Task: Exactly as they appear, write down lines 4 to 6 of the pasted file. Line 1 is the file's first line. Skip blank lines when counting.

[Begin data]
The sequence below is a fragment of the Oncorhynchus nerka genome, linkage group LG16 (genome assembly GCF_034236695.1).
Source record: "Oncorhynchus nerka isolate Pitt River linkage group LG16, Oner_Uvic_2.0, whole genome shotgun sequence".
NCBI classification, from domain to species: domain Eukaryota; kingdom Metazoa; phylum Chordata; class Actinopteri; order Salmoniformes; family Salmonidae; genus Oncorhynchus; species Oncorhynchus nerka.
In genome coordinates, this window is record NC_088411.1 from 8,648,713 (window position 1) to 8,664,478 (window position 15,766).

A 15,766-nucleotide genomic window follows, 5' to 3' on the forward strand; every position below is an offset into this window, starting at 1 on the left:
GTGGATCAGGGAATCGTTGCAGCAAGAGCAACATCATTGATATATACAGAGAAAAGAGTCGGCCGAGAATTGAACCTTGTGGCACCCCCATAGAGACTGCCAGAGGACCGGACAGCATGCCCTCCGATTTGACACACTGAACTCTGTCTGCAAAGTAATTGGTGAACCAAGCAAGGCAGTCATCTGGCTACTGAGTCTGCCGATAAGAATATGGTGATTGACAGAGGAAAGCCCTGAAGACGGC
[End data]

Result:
In genome coordinates, this window is record NC_088411.1 from 8,648,713 (window position 1) to 8,664,478 (window position 15,766).

A 15,766-nucleotide genomic window follows, 5' to 3' on the forward strand; every position below is an offset into this window, starting at 1 on the left:
GTGGATCAGGGAATCGTTGCAGCAAGAGCAACATCATTGATATATACAGAGAAAAGAGTCGGCCGAGAATTGAACCTTGTGGCACCCCCATAGAGACTGCCAGAGGACCGGACAGCATGCCCTCCGATTTGACACACTGAACTCTGTCTGCAAAGTAATTGGTGAACCAAGCAAGGCAGTCATCTGGCTACTGAGTCTGCCGATAAGAATATGGTGATTGACAGAGGAAAGCCCTGAAGACGGC